NORTH TONAWANDA – Two very separate events – one a devastating storm that happens once every 150 years and the other a hero bringing his gold medal back to his hometown – were both on the agenda Tuesday for the North Tonawanda Common Council
The Common Council enacted a local law that will provide tax relief for catastrophic flooding and storm damage that happened to homes and businesses between June 20 and Aug. 9, 2013 as part of the New York State Mohawk Valley and Niagara County Assessment Relief Act.
Specifically in North Tonawanda, a severe storm hit the city on July 19 and more than 4,000 residents found themselves without power after 4.3 inches of rain fell on the city in a short time. A number had to deal with flooded basements, while others had to deal with homes or businesses that were destroyed or damaged. These residents and homeowners found themselves responsible for taxes on buildings or businesses that were uninhabitable or unusable.
“We were hoping some type of relief would be coming from New York State,” said City Attorney Shawn P. Nickerson. “This will give a taxpayer who was adversely affected, where it affected at least 50 percent of the value of their property, an opportunity to apply to the assessor for tax assessment reduction.”
He said forms and criteria will be in the assessor’s office and must be completed by June 30. County, school and city taxes would be reduced based on the lowered assessment.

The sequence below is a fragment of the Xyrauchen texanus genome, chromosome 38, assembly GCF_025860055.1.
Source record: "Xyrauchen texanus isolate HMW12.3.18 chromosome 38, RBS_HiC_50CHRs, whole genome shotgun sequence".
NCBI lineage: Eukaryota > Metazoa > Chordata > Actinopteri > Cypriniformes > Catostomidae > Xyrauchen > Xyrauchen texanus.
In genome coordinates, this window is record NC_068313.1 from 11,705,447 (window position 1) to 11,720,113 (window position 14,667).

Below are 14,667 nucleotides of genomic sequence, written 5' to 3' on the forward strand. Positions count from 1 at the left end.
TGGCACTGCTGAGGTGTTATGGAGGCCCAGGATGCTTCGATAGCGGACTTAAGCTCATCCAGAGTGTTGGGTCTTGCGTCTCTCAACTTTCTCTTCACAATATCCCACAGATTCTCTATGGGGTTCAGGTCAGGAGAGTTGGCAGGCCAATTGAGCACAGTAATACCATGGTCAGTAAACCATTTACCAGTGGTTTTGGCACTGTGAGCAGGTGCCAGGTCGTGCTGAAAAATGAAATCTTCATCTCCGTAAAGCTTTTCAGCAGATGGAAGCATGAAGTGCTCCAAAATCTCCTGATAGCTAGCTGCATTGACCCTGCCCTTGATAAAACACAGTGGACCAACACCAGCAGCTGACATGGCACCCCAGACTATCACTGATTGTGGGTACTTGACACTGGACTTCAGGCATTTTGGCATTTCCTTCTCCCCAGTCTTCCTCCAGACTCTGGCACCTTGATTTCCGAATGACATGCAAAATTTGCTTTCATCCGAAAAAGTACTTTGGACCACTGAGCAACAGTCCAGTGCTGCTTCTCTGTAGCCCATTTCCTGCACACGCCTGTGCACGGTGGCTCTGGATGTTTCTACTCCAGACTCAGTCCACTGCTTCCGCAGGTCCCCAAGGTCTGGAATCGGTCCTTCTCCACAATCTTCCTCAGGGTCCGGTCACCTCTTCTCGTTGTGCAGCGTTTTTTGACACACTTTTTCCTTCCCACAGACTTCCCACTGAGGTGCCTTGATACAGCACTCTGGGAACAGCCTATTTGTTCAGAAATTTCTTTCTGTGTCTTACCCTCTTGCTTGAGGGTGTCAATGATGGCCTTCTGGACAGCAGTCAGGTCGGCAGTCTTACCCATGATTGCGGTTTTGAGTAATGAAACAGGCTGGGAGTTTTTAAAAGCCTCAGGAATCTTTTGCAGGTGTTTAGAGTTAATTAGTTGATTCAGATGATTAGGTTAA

Mayor Robert G. Ortt said the July 19 storm was a major thunderstorm which rained 4.3 inches on the city in 2½ hours and was rated as a 150 year storm, meaning a storm like this is projected to happen only once every 150 years.
“That just shows the significance of this storm. It overwhelmed, not just us, but across Niagara County and certainly overwhelmed our system. Fortunately the city had no lasting damage. Most of the issues here were people’s basements and parts of the First Ward had tree damage and power outages, which knocked out our lift stations and that caused those to get flooded, which had a compound effect,” said Ortt.
The Mohawk Valley and Assessment Relief Act, which was signed by Gov. Andrew M. Cuomo on March 31 and enacted by the State Legislature provides tax relief to residents who were hard hit by last summer’s storms in 10 eligible counties, including Niagara County.
By opting in, the North Tonawanda Common Council recognizes that individuals whose property has been destroyed are entitled to a reduction in the taxable assessed value of their property.
In another matter, the key to the city was presented to Hometown Hero Paul Schaus, a veteran and Purple Heart recipient, who came back with a gold medal from Sochi, Russia as part of the Team USA Paralympic sled hockey team on March 15.
“I don’t know too many people in North Tonawanda who are gold medalists – in fact I only know one, I know Paul,” said Ortt. “We are extremely proud of him. Not only did he serve our country, but now he is a gold medalist.”
Ortt noted that Schaus, who was in the Marine Corps, lost both his legs after he stepped on a land mine in 2009 while on patrol in Afghanistan at age 24. He said while Schaus was recovering he was introduced to sled hockey and made it his mission to be part of the team.